So I put together a tool to pull the numbers out of the database, and I’m working on a module where that will stay current automatically so you can check it whenever you log into the site.

In the meantime, here are the numbers as of 03 SEP 2018.

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Four months into the Master Sailing List Research project and I have gained a whole new appreciation for those few, those precious few, that wore the crossed quills or the quill and logbook. Yeoman and Personnelman, (back in the day, now Personnel Specialists) held the boat together with the glue of administration and clerical responsibilities.

I didn’t give them as much credit as deserved back in the early eighties, but I was yet to get lost in Personnel Diaries and Distribution Reports. Let me tell you something. Find a shipmate that worked in the Ship’s Office, and thank him. You scarcely can imagine what he was up against, and I’m not just talking about an angry XO! But that’s not what this little missive is about.

I wanted to let you in on two items: 1) the Personnel Reports that have been processed and added to the website for your viewing and researching pleasure, and 2) the acquisition of our first Deck Log, the October 1974 UNCLASSIFIED Deck Log - Remarks Section.

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Memorial Day.

A day of remembrance, a day to honor those who died in military service to their country, a day of remembering…

I’m a veteran. I served in our Navy’s Submarine Force during the Cold War. I’m not ashamed to say I’m proud of that fact, because it helped make me who I am, and I appreciate the honor when someone says, “Thank you for your service!”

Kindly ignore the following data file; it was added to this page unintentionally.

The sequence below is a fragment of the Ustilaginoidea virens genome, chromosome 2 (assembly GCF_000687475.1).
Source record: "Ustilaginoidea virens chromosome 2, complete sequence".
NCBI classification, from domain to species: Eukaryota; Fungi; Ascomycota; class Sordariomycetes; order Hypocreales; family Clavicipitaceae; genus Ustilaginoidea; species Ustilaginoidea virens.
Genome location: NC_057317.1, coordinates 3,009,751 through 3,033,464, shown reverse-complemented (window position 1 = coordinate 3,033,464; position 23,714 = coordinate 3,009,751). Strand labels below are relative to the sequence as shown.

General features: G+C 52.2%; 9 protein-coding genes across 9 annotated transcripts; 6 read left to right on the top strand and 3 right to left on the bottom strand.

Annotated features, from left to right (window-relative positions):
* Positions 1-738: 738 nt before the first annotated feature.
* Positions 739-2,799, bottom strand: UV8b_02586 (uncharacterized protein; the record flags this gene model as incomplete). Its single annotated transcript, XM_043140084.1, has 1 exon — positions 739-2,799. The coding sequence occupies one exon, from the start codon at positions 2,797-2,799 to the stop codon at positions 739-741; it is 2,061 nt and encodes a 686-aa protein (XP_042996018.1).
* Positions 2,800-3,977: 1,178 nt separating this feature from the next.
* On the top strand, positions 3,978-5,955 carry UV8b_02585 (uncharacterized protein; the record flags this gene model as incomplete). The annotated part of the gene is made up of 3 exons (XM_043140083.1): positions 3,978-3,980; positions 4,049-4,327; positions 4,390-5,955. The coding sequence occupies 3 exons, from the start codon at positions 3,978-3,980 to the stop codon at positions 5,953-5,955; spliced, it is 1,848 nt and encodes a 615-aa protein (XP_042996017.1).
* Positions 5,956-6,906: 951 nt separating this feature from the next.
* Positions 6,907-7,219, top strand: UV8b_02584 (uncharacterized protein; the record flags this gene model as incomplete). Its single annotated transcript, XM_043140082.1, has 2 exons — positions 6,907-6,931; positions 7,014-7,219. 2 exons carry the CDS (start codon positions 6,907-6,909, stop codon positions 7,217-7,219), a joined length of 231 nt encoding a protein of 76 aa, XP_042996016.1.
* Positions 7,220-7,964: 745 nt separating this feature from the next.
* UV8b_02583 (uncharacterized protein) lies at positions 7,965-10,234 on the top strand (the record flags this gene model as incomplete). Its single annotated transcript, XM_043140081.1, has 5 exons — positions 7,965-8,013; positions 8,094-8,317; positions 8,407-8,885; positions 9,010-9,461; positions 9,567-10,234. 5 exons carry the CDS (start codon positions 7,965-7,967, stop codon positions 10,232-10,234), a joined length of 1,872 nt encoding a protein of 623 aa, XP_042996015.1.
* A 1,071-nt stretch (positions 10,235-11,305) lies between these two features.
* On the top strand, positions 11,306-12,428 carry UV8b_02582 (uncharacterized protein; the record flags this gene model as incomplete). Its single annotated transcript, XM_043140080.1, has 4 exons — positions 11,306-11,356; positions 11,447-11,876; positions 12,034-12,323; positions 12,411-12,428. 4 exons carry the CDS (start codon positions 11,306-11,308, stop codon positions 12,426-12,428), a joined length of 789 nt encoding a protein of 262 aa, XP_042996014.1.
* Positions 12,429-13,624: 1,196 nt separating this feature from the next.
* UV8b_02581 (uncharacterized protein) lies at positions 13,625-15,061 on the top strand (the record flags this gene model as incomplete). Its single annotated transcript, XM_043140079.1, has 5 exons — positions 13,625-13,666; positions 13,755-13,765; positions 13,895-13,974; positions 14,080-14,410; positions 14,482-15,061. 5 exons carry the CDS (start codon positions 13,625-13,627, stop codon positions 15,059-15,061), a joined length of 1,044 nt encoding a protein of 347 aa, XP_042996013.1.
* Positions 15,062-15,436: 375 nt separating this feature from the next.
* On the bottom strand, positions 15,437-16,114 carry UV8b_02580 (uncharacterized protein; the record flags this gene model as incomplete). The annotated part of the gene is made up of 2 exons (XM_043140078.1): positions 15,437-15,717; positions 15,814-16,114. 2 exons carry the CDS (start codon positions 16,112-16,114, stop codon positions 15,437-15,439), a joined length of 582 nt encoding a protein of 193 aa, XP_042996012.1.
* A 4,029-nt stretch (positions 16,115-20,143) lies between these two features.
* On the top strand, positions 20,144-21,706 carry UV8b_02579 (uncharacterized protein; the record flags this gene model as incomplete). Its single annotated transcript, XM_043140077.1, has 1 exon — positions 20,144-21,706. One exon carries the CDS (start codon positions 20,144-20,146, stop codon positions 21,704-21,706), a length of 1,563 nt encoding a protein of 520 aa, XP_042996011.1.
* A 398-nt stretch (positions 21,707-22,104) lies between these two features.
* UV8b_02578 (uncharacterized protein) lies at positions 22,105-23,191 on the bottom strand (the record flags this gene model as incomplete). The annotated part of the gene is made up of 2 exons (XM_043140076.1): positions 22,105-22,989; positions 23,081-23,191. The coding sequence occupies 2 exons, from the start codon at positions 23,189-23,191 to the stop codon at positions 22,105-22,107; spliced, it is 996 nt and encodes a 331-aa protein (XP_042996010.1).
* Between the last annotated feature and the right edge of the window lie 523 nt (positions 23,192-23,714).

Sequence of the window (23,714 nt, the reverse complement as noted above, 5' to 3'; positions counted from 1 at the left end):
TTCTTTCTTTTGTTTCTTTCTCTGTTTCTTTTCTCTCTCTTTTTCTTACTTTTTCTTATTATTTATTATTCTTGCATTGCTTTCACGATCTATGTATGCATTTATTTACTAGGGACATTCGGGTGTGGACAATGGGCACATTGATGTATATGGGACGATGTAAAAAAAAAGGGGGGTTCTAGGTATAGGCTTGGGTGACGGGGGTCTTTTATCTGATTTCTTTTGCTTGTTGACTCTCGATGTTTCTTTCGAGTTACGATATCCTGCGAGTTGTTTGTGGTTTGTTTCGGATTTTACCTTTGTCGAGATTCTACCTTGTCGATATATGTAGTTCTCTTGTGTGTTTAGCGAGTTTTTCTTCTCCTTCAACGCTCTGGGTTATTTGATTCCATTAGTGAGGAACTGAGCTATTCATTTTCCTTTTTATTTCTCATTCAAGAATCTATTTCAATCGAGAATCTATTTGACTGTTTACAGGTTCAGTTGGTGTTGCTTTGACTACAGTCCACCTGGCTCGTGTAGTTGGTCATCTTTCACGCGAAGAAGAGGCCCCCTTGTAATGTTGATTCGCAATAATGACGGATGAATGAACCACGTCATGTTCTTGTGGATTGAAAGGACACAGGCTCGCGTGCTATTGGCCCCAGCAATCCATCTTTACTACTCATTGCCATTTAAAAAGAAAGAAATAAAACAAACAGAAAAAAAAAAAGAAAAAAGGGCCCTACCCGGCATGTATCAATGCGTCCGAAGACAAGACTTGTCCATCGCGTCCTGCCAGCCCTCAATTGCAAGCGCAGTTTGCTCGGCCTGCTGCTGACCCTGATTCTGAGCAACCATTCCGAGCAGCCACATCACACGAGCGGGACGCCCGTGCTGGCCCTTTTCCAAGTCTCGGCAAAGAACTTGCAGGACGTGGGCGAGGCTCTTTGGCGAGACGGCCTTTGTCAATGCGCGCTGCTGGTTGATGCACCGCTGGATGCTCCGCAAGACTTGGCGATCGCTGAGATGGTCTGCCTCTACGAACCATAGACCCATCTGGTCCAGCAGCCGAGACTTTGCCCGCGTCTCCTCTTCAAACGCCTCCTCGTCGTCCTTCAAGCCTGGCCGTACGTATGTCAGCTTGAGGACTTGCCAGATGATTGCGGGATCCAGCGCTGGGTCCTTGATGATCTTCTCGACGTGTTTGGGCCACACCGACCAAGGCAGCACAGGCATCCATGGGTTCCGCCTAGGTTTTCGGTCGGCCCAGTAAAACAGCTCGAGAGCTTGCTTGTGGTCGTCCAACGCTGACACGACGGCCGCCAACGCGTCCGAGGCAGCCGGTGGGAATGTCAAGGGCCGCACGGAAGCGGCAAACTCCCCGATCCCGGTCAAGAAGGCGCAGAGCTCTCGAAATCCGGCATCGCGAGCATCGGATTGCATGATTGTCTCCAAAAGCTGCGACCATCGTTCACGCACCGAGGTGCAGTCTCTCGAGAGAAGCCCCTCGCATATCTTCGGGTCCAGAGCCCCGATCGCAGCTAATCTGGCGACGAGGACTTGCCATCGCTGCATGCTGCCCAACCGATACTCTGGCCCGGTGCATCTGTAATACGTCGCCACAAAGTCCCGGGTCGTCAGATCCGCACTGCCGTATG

But today is not my day.

It’s true I held the line, side by side, with my brothers in arms during the Cold War. It’s true we had a fast ship, as our naval forebear Commodore John Paul Jones once asked for, and true to his standard, we sailed her in harm’s way. It’s true we stared into the face of death in those moments of sheer terror, surviving only by our character, our force of will, our iron professionalism, and the everlasting grace of the Almighty God. It’s also true that most of those stories can never be told, save late at night, in the small and exclusive audience of those that earned that right by being there.

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Current Watchsection

Fund Sailing List Research!

Help fund SSN–680.org research and recover Personnel Diaries and Quarterly Muster Reports from the National Archives, helping us in our goal to identify every sailor that sailed on the USS William H. Bates (SSN 680) and add them to the Master Sailing List.

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© 2019 Brad Williamson
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USS William H. Bates (SSN 680) Association
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Permission is granted for not-for-profit reproduction of text and images under the condition that all attribution as to owner and source is included,
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U.S. Naval Institute News

20 MAR 2019